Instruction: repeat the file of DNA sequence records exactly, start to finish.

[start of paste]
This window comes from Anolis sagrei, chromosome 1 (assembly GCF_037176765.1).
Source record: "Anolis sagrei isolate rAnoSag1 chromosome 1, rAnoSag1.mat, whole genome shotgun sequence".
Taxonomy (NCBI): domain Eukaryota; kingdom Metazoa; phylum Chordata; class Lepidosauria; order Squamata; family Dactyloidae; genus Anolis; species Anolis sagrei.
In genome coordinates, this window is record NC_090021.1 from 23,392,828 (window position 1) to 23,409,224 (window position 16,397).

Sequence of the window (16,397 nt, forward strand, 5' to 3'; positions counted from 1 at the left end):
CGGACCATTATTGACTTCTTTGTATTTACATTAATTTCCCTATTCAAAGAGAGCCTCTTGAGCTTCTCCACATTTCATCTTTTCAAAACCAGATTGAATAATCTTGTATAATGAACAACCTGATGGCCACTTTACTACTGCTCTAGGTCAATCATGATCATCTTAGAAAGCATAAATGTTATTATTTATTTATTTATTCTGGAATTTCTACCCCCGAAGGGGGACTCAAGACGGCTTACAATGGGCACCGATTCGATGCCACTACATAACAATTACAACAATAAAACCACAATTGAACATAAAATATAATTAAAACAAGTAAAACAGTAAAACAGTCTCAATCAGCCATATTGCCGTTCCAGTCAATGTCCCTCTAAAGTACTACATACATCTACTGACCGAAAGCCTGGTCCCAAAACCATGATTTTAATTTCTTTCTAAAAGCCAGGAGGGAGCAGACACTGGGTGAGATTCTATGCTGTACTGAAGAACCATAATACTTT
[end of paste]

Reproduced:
This window comes from Anolis sagrei, chromosome 1 (assembly GCF_037176765.1).
Source record: "Anolis sagrei isolate rAnoSag1 chromosome 1, rAnoSag1.mat, whole genome shotgun sequence".
Taxonomy (NCBI): domain Eukaryota; kingdom Metazoa; phylum Chordata; class Lepidosauria; order Squamata; family Dactyloidae; genus Anolis; species Anolis sagrei.
In genome coordinates, this window is record NC_090021.1 from 23,392,828 (window position 1) to 23,409,224 (window position 16,397).

Sequence of the window (16,397 nt, forward strand, 5' to 3'; positions counted from 1 at the left end):
CGGACCATTATTGACTTCTTTGTATTTACATTAATTTCCCTATTCAAAGAGAGCCTCTTGAGCTTCTCCACATTTCATCTTTTCAAAACCAGATTGAATAATCTTGTATAATGAACAACCTGATGGCCACTTTACTACTGCTCTAGGTCAATCATGATCATCTTAGAAAGCATAAATGTTATTATTTATTTATTTATTCTGGAATTTCTACCCCCGAAGGGGGACTCAAGACGGCTTACAATGGGCACCGATTCGATGCCACTACATAACAATTACAACAATAAAACCACAATTGAACATAAAATATAATTAAAACAAGTAAAACAGTAAAACAGTCTCAATCAGCCATATTGCCGTTCCAGTCAATGTCCCTCTAAAGTACTACATACATCTACTGACCGAAAGCCTGGTCCCAAAACCATGATTTTAATTTCTTTCTAAAAGCCAGGAGGGAGCAGACACTGGGTGAGATTCTATGCTGTACTGAAGAACCATAATACTTT